Home Psychology Masculinities and the Adult Male Prison Experience
Harmful Masculine Interactions
The performance of gender can sometimes result in extreme and harmful behaviours: violence is high in communicative value (Crawley and Crawley 2008). Thus violence can be an easy way to display the self relative to, and to, others, as well as heighten personal visibility. The majority of participants had either directly experienced or observed such incidents:
Oscar: [...] see you look surprised, to me it doesn’t, doesn’t bother me... [...] you
know I think, phh, s, someone gets cut up you’re just like oh right [...] Yeah it’s, it’s that bad, you know, like oh someone got hot water down over on [X] wing, oh, ok, not like oh, really! Someone got hot watered? Bloody hell, was he alright? Nah. It’s just yeah whatever mate, who cares.. .because it’s such a normal thing
The negative behaviours of some prisoners impacted upon the majority in terms of behaviours, interactions, and reactions (in this instance, normalisation of this particular experience placed the individual within the “safety” of the prisoner collective). Participants spoke of having to manage their interactions with others in order to avoid conflicts with people who might take things the wrong way, or about having to lock their doors when they left their cells in order to avoid being victimised. Although many spoke of not caring about the views of others—not valuing that audience—this opinion tended to be undermined when considering the fact that many participants spoke of the ways in which they managed themselves and their interactions with others in order either to avoid confrontation/victimisation, or to manage how others saw them as individuals:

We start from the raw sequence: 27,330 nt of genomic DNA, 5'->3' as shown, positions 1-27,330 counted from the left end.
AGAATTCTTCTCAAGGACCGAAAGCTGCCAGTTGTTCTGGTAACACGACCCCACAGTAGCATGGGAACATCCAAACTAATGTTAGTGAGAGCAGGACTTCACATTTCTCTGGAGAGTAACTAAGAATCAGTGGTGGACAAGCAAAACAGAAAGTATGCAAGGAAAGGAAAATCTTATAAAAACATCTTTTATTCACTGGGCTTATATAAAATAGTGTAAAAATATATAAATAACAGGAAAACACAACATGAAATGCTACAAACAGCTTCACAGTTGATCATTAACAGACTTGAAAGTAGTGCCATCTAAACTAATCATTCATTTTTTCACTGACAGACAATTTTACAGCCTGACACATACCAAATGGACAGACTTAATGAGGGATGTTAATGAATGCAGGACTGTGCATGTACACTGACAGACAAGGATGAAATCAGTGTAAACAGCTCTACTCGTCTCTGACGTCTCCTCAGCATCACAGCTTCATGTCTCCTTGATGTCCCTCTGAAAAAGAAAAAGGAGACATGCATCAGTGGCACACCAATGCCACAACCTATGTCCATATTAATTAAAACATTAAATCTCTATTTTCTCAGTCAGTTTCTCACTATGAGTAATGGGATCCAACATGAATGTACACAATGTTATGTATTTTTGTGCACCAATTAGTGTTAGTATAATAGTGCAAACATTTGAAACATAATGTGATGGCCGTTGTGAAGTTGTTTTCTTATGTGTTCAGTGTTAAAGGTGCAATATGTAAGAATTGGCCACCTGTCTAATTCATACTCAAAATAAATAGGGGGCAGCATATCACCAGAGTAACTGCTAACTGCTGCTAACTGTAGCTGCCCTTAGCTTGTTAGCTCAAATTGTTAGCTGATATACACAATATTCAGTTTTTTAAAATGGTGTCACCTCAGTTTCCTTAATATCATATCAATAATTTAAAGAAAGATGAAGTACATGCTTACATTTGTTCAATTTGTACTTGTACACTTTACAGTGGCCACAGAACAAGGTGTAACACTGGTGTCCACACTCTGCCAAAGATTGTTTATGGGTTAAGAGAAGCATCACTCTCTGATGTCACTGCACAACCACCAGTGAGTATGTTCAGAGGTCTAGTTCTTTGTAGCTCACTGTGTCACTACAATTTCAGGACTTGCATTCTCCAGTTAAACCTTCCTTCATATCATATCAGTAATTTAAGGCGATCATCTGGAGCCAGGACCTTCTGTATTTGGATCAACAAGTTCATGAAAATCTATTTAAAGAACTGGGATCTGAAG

Noah: A lot of it’s moving about, yeah coz obviously groups of people, people
gathering, [...] and uh, you find that’s where a lot of stuff kicks off, you know [...] And uh...so it’s quite a...you know, you have to be on guard, yeah, coz, you don’t know what’s going, even though you do nothing, you know you don’t know if someone’s took umbrage to something or someone else is, you know, or, you know you’ve had an argument with someone down the line [.] And so it’s always, you know, them times that you have to be on guard when you’re.. .being moved, you know coz there’s no staff about. And I suppose they’re the most apprehensive sort of times, to me
On a wider level, too, prisoners who undermined this idea that ‘we’re all in the same boat’ and differentiated themselves from the prison community too much (such as feeling that their personal problems were more serious than others’) were seen negatively. Prisoners who overexaggerated individualism and differentiation in personal narratives, or who were seen to be complaining too much, borrowing unnecessarily, getting into debt, or failing to maintain personal hygiene (see Sloan 2012a, b) were all spoken of negatively by participants. In a similar vein, participants spoke in negative terms of individuals who bullied or took advantage of more vulnerable prisoners, in addition to those who failed to show an acceptable level of courtesy and respect to others (such as through cleanliness or keeping noise to an acceptable level)—people wanted to be audiences that mattered to some degree, as this would shape others’ behaviours in line with their own values. In some instances this was seen to come with maturity, with younger prisoners being criti?cised for failing to adhere to such expectations. Participants recognised that inter-prisoner relationships were less volatile in adult prisons compared to young offender institutions, where there was much more violence and a need to prove one’s masculine self (see also Jackson 2002).